6.1 Design of a vacuum tube amplifier power stage

We adopt a push-pull configuration in ultra-linear mode. Ultra-linear mode and push-pull configurations were introduced respectively in Section 2.2.4 and Section 4.1.4. The overall schema of the power stage, including values of all components, is given in Figure 48. Let us see how these values were chosen.

EL84 datasheet specifies that anode and screen voltage can be set to 300V and max anode power dissipation is 12 Watt.

Figure 49 shows the anode characteristic graph of an EL84 vacuum tube, when anode voltage is 300V and ultra-linear configuration is obtained feeding the screen with 40% of the primary turns.

An output transformer for push-pull operation, with reactive load of 8K Ohm, provides each vacuum tube with a load of 4K Ohm, when operating in Class A. By setting the anode bias current to 28mA, we obtain the loadline depicted by the red line, which stays below the 12 Watt max allowed anode power dissipation.

From Figure 49 we can see that the grid voltage bias, needed to obtain an anode bias current of 28mA, is around -12V.

image120
Figure 48: Schema of the amplifier output stage designed around EL84 tubes.

The amplifier operates in Class AB. More specifically, it operates in Class A when the anode voltage is in the range from 190V to 410V. When out of this range, as explained in Section 4.1.6, one of the two vacuum tubes quits conducting and the other one sees just one fourth of the whole transformer impedance. In fact, below 190V the reactive load seen by the conducting vacuum tube is 2K Ohm and the slope of the load line increases accordingly.

With this configuration, the maximum allowed peak amplitude of the input signal is 12V. In fact, when the input voltage is 12V, since the input signal is added to the grid voltage bias, the grid voltage becomes zero. Under these conditions, the vacuum tube saturates, since it has maximum conduction, and anode voltage is minimum.

Figure 49: Average anode characteristic graph and loadline of EL84 in ultra-linear configuration.
The figure shows the anode characteristic graph of an EL84 vacuum tube operating in ultra-linear configuration. Anode voltage is set to 300V and screen is fed with 40% of primary turns. Red line represents the push-pull loadline with an 8K Ohm push-pull transformer and bias current set to 28mA.

The grid stopper resistor Rg, generally used with an EL84 vacuum tube, is 1K Ohm. We also use a 1K Ohm screen stopper resistor Rscreen to connect the EL84 screens to the ultra-linear taps of the transformer. EL84 datasheet specifies that maximum grid to cathode resistance, whit fixed bias, is 300K Ohm. Accordingly, we can use a grid leak resistor Rl of 200K Ohm to give some margin to the resistance of the bias voltage circuit.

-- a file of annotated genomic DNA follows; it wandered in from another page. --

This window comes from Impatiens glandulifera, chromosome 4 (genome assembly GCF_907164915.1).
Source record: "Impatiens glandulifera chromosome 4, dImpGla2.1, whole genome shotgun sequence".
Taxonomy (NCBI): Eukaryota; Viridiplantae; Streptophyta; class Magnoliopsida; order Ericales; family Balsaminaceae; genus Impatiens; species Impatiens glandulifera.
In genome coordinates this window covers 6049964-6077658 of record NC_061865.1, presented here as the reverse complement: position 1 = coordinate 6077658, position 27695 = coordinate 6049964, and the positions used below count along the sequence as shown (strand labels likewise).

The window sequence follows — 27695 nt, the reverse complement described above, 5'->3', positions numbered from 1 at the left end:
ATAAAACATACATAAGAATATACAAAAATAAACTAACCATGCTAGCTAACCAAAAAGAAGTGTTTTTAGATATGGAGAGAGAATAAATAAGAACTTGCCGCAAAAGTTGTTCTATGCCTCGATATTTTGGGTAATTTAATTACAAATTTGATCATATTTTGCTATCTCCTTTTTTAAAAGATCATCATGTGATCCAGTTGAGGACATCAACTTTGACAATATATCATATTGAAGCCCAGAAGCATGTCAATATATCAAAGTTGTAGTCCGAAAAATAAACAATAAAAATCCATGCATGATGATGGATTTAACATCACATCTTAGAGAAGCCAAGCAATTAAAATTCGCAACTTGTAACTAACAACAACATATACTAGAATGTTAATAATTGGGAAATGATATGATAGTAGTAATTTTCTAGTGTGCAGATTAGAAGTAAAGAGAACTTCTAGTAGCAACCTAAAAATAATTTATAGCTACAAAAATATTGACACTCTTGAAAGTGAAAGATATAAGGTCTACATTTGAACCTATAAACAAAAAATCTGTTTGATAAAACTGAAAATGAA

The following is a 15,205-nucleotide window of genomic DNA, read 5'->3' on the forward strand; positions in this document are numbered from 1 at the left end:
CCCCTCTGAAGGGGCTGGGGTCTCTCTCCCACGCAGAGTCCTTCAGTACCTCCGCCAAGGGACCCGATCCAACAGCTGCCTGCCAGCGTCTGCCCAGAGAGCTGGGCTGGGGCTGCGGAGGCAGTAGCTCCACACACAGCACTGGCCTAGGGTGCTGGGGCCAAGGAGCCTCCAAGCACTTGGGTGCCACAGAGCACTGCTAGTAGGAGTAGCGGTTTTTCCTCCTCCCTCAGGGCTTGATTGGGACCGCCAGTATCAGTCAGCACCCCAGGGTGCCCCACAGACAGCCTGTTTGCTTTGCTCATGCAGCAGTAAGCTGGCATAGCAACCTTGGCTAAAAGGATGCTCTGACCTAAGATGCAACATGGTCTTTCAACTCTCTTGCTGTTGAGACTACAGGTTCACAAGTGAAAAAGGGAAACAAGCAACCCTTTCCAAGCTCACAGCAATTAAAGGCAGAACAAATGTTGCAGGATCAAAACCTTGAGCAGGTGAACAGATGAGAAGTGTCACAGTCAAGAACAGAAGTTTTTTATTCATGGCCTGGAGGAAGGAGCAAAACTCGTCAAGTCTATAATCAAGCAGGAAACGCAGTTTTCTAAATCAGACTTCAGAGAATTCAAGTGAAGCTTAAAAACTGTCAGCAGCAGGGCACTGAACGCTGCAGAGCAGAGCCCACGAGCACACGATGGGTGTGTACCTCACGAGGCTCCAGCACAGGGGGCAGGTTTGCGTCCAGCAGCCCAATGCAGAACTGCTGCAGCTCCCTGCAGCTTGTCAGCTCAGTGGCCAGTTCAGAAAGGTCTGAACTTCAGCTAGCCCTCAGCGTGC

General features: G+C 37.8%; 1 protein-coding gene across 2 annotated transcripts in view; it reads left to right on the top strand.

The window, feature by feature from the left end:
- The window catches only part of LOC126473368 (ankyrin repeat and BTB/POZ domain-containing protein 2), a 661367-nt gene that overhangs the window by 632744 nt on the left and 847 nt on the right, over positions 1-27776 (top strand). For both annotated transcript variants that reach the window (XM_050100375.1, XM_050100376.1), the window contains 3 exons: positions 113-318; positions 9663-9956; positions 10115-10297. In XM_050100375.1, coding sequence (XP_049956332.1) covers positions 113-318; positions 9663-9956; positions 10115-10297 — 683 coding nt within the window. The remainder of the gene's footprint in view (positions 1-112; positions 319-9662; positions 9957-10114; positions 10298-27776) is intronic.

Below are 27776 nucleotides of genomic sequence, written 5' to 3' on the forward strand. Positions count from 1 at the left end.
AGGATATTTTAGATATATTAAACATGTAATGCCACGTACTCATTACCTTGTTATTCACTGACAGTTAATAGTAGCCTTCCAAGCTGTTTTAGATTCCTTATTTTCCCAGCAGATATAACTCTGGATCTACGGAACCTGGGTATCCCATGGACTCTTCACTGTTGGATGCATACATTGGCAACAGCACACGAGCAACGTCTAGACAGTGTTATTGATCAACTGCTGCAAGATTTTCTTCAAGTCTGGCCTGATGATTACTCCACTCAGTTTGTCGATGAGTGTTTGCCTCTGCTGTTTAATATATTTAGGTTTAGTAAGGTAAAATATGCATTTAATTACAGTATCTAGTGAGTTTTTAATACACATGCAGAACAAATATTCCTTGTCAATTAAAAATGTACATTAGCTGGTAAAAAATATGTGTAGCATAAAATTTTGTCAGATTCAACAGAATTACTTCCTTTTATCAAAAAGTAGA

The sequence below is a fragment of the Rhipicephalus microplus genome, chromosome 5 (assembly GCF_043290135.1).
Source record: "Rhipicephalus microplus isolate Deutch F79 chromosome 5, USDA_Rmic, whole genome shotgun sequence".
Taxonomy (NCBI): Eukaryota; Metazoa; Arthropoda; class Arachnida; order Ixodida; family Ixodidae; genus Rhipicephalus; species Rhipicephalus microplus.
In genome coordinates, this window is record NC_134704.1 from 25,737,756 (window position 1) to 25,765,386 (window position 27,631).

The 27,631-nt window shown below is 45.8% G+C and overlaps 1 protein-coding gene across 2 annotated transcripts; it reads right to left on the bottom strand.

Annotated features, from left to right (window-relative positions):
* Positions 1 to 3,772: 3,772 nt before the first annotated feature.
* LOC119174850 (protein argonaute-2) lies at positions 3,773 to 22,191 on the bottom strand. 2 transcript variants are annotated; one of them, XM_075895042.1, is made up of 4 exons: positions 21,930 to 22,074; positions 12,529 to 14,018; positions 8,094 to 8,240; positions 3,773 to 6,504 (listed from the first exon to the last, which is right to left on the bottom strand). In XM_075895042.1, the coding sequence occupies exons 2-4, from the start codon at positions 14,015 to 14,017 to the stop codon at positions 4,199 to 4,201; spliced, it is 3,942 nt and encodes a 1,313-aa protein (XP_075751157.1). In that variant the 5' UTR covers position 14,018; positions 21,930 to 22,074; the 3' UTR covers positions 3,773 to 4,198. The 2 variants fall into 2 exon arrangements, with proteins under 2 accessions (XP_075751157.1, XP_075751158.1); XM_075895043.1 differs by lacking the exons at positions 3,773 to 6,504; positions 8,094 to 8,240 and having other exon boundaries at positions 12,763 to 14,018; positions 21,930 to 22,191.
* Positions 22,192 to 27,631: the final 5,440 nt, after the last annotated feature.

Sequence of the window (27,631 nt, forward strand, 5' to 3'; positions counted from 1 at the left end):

Using the calculation given in Example 6 we can determine the value of the inter-stage coupling capacitor Cs, between the phase splitter and the output stage. To obtain a high pass filter at 7Hz, with a grid leak resistor of 200K Ohm, we set Cc to 0.1μF.

The decoupling capacitor Cd, to prevent residual signal at the grid leak resistor to go to the other vacuum tubes when fixed bias is used, can be computed according to Example 3. Suppose that we want to short to ground all residual signals with a frequency above 2 Hz, and that the only resistance seen by the capacitor is the 200K Ohm grid leak itself. In this case, a Cd=0.47μF accomplishes to this task. Note also that, since the grid bias voltage is provided using a voltage divider, as discussed in Section 5.3, part of the residual signal at the grid leak resistor is also shorted to ground by this voltage divider further reducing the cut-off frequency of the low pass filter.

6.1.1    Maximum output power estimation and voltage gain of the power stage

A precise estimation of the maximum output power of the power stage is difficult. It is affected by the non-linearity of the vacuum tubes and the impedance variation of the output transformer in class AB operation. However, a quite accurate estimation can be obtained as follows. From the loadline drawn on the average anode characteristic graph in Figure 49 we can see that when the inputs signal goes from 0 to 12V, the anode voltage of one vacuum tube goes from the 300V quiescent condition to 75V. The peak of the voltage variation at the anode of the vacuum tube is 300V-75V=225V. In a push-pull amplifier, when one tube is at the highest peak, the other is at the lowest peak. When the anode voltages of the two vacuum tubes are given to the two ends of the output transformer, the peak of the voltage variation is therefore doubled and the peak voltage seen by the transformer is 2∙225V=450V. This expressed in RMS gives 450V*0.707=318.15V. At this point, knowing the reactive impedance of the transformer, we are able to estimate the expected maximum RMS power seen at the primary of the transformer as P=V2/R=318.152/8K=12.7 Watt RMS. In an ideal output transformer, this power is entirely transferred to the output and represents the maximum RMS output power.

With this, we are also able to estimate the voltage gain after the output transformer. Suppose that we use 8 Ohm speakers. Given that the maximum RMS output power is 12.7 Watt, the maximum output voltage with an 8 Ohm load is

image122Volts RMS.

The maximum RMS input voltage that can be applied to the power stage is Vin=12V∙0.707=8.48V. Therefore, the voltage gain of the power stage, after the output transformer, is A=Vout/Vin= 10.1/8.48=1.19. Expressed in dB, we have Adb=20∙log(1.19)=1,51 dB. We will see that the value of the voltage gain will be useful when designing the global feedback circuit.

Proudly powered by WordPress | Theme: Baskerville 2 by Anders Noren.

Up ↑